Humor glints in the development of many personages, for example, the sloppy fanatical Stonewall Jackson and his tatterdemalion men when they were doing their famous worst against Union troops overpaid, overfed, possibly oversexed, and in any case “down here.” He cites the reaction of a Northern reporter wounded near Harpers Ferry and captured who, on learning that the redoubtable Jackson was passing, asked to be raised from his stretcher, took one look, and cried, “O my God! lay me down.” Foote repeatedly thereafter invites in the reader what he calls the “O-my-God-lay-me-down” reaction to extreme types and situations. Humor pervades the handling of the feisty, as for example Earl Van Dorn, or the political, such as Benjamin F. Butler, or the grandiose such as Pierre G. T. Beauregard and John Charles Fremont.

Foote’s vision is Southern, too, in its alertness to the historical and literary traditions he has sought to reflect in his book. Both in bibliographical notes and by allusion, quotation, and parallel in the text he acknowledges admiration for Thucydides, Tacitus, and Gibbon among other historians. The reader is frequently put in mind also of Homer, Tolstoy, and Proust. Foote has referred to his book as “my iliad,” and the epic is undoubtedly the ground note against which he plays the obbligato of modern irony. Even in formal outline, The Civil War alludes to the epic. It celebrates the heroic individual exploit, though it may also point up its anachronistic quality; it mourns the deaths of heroes. It deploys the stylistic features of epithet and simile and relieves battle scenes with those of council and the domestic hearth.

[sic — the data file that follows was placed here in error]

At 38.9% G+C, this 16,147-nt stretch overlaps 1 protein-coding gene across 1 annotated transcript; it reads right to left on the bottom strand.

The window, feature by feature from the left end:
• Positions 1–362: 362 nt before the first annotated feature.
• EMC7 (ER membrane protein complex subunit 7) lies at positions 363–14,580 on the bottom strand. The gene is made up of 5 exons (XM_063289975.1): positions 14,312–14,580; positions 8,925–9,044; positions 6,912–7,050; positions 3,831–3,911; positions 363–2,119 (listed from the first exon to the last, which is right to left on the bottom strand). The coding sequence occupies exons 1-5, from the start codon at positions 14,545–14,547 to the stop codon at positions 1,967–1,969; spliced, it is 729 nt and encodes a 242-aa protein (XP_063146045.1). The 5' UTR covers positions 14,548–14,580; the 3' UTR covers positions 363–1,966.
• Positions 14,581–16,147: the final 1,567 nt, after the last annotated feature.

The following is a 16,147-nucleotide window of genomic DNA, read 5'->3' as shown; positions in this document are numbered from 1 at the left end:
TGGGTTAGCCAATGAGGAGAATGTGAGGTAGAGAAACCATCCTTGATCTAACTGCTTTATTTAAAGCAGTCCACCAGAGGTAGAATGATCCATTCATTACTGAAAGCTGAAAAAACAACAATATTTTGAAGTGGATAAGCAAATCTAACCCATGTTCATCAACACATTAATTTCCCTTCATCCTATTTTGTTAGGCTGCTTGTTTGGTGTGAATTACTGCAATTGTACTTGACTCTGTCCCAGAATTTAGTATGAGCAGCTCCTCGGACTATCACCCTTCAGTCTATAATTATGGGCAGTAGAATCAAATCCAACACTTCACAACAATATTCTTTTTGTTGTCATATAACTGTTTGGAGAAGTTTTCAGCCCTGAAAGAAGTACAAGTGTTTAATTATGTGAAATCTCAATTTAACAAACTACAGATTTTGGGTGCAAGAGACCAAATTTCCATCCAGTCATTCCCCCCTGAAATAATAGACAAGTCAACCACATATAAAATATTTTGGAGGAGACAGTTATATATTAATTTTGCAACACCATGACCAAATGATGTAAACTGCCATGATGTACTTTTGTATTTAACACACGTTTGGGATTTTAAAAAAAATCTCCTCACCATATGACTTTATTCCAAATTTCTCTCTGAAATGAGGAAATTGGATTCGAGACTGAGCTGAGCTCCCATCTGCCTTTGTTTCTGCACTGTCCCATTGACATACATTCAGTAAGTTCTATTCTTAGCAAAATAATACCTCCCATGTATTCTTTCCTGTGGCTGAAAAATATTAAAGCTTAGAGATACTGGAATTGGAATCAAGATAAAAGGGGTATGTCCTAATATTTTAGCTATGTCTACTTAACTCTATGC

Eschewing the novelist’s license to render psychological time and the play of memory upon his personages’ present experience, Foote has used his own position in after time to provide perspectives on Civil War events which lend them consequence and meaning. He has repeatedly shifted from the past tense to an anterior perspective as well, writing of a vividly rendered “now” in a present-participial, future-conditional mode which invests often-rehearsed events with a developmental, contingent aspect. He has further retrieved the problematical sense of historical events in the making by approaching them from a variety of contemporary points of view, thus reviving the forces which played for or against the determinations we take retrospectively for granted as “the facts.”